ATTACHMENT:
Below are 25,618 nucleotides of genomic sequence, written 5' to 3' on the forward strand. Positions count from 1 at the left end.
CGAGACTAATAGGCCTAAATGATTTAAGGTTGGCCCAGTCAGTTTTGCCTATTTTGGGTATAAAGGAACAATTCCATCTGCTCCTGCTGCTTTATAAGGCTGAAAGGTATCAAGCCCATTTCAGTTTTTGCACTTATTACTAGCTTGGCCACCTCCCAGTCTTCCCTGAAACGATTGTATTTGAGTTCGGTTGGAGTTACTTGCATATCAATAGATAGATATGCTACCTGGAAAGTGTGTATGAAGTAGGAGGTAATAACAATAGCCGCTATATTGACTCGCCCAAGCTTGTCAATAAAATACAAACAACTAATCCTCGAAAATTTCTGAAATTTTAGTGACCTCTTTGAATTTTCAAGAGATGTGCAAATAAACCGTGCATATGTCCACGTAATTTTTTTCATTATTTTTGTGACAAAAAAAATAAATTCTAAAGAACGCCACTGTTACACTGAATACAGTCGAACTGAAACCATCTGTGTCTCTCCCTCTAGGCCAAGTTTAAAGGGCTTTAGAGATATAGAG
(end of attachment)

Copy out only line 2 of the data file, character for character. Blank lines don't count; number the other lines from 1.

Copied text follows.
CGAGACTAATAGGCCTAAATGATTTAAGGTTGGCCCAGTCAGTTTTGCCTATTTTGGGTATAAAGGAACAATTCCATCTGCTCCTGCTGCTTTATAAGGCTGAAAGGTATCAAGCCCATTTCAGTTTTTGCACTTATTACTAGCTTGGCCACCTCCCAGTCTTCCCTGAAACGATTGTATTTGAGTTCGGTTGGAGTTACTTGCATATCAATAGATAGATATGCTACCTGGAAAGTGTGTATGAAGTAGGAGGTAATAACAATAGCCGCTATATTGACTCGCCCAAGCTTGTCAATAAAATACAAACAACTAATCCTCGAAAATTTCTGAAATTTTAGTGACCTCTTTGAATTTTCAAGAGATGTGCAAATAAACCGTGCATATGTCCACGTAATTTTTTTCATTATTTTTGTGACAAAAAAAATAAATTCTAAAGAACGCCACTGTTACACTGAATACAGTCGAACTGAAACCATCTGTGTCTCTCCCTCTAGGCCAAGTTTAAAGGGCTTTAGAGATATAGAG